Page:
Are American Consumers Shaking Off Economic Concerns?
The economy is arguably much stronger now than it was in 2011, during the last debt ceiling crisis, but consumer confidence fell to much lower levels during early October’s 16-day government shutdown and corresponding political crisis over spending and the size of the U.S. debt.
“Fiscal brinksmanship in Washington is related to many of the largest weekly drops in Americans’ confidence in the economy since 2008,” wrote Gallup’s Alyssa Brown on October 8, explaining the 12-point drop in the firm’s weekly reading of its Economic Confidence Index. That decline translated to an overall reading of -34. The next week, the index returned a reading of -39. However, the fiscal deal lawmakers inked on Thursday, while only kicking the country’s budgetary and debt ceiling problems into 2014, helped American confidence in the economy improve, with the index edging up to -36.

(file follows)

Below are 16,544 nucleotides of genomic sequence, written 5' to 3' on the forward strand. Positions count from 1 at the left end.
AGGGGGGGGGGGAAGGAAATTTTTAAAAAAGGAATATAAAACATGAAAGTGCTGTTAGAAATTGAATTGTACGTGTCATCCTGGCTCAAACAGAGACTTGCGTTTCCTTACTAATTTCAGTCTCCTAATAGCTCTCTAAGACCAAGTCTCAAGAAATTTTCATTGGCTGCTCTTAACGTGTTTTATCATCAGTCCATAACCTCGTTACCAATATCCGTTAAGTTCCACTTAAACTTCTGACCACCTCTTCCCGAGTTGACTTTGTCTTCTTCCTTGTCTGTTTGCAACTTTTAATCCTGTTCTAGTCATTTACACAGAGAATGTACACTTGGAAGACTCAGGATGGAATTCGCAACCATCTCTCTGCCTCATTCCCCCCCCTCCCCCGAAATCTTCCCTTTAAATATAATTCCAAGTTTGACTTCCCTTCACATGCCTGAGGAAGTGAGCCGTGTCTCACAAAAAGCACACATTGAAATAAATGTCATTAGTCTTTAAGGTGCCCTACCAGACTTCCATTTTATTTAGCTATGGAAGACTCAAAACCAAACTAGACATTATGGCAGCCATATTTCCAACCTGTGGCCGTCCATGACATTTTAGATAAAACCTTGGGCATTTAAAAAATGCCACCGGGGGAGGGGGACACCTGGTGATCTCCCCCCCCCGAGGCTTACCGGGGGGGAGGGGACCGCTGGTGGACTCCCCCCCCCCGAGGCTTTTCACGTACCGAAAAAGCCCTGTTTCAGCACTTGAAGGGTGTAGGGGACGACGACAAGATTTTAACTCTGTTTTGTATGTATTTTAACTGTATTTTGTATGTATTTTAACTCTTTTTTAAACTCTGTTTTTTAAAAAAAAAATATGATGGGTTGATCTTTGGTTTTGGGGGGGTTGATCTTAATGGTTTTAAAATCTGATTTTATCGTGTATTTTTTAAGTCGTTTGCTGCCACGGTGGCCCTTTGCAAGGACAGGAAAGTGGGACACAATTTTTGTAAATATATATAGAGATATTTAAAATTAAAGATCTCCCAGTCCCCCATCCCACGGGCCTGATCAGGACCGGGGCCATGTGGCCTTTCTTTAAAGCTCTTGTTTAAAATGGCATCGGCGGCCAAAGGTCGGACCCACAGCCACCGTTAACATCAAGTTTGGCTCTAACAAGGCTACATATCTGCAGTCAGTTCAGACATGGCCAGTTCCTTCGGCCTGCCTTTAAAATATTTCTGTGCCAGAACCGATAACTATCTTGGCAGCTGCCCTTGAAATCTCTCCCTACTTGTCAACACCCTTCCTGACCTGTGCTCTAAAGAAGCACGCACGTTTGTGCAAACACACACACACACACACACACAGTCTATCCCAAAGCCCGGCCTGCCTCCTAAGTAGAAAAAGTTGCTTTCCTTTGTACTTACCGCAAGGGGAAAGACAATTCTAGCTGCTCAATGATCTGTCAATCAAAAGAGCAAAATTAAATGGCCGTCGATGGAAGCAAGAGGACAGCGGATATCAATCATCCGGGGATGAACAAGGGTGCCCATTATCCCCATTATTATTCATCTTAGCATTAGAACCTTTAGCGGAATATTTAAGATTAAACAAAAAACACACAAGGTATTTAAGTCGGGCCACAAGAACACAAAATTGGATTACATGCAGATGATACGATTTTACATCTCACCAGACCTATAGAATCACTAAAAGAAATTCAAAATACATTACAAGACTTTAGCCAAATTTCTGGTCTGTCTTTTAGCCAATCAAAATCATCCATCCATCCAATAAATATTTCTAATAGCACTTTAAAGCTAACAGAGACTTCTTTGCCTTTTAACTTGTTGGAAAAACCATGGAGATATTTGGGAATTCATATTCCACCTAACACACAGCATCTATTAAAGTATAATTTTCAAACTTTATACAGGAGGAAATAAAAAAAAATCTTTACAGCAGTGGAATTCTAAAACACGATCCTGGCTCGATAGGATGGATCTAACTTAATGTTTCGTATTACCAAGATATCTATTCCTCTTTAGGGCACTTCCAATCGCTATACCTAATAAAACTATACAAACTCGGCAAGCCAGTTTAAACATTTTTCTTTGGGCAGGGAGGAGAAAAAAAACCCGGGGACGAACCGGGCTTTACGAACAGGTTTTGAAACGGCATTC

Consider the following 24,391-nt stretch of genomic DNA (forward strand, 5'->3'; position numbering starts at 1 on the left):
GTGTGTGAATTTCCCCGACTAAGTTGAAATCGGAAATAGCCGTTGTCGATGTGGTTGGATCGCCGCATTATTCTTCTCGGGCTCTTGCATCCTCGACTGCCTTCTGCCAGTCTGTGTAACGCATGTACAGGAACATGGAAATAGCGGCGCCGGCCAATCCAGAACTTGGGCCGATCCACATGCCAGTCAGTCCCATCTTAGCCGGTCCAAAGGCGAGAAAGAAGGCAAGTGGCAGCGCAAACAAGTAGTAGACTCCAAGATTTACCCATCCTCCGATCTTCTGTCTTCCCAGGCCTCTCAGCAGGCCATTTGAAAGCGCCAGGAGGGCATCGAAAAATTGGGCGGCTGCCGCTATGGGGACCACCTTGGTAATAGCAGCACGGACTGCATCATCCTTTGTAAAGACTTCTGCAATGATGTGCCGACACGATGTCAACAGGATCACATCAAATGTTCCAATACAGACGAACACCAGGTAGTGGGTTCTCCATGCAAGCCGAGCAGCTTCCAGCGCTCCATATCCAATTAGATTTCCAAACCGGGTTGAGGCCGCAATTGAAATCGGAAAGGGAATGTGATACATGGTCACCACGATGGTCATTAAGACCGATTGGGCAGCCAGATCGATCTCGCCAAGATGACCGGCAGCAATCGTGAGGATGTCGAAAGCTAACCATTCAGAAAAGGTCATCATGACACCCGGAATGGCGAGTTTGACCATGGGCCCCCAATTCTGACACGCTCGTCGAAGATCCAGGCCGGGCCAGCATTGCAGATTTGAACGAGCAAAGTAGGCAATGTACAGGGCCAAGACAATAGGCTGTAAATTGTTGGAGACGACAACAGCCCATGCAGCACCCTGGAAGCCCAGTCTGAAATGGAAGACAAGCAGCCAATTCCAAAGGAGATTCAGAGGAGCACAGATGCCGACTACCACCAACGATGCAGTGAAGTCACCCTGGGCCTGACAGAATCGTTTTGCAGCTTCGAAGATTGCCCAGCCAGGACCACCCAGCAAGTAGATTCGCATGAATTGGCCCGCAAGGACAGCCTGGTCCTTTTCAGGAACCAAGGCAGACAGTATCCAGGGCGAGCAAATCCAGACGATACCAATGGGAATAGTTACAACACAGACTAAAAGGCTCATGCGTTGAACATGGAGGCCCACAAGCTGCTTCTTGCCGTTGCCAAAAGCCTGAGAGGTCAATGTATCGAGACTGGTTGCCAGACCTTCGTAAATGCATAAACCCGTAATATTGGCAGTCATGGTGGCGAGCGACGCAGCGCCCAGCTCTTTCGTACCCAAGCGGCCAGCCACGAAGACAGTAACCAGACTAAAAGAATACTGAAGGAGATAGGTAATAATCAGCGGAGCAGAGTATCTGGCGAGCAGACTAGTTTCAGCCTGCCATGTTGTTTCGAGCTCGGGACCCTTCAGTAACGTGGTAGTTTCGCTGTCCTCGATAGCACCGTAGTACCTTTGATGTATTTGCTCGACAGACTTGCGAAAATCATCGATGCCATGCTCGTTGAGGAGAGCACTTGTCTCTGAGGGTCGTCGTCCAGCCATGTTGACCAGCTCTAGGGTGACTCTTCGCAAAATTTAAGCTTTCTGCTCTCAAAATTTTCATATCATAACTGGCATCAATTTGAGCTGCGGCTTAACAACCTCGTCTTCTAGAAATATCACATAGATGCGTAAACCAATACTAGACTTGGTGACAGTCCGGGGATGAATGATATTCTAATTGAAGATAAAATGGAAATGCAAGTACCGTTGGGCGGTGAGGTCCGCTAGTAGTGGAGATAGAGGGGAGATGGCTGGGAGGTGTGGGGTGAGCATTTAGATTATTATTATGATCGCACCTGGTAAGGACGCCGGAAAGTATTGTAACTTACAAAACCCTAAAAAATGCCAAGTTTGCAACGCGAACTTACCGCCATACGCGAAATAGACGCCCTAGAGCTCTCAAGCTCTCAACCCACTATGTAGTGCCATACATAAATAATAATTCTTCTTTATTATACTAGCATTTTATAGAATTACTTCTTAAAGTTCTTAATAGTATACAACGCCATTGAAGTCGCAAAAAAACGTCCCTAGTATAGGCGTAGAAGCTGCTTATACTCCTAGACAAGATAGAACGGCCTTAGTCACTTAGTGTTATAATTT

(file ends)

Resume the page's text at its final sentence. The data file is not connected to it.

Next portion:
But from a wider perspective, the Economic Confidence Index, which is based on Americans’ assessments of current economic conditions and their perceptions of whether the economy is getting better or worse, has remained “entrenched in negative territory,” according to Gallup. Comparatively, in late May and early June of this year, readings hovered around -3. Alongside weak economic confidence, Americans have expressed concerns about the labor market, reporting worse hiring situations at their places of employment so far in October.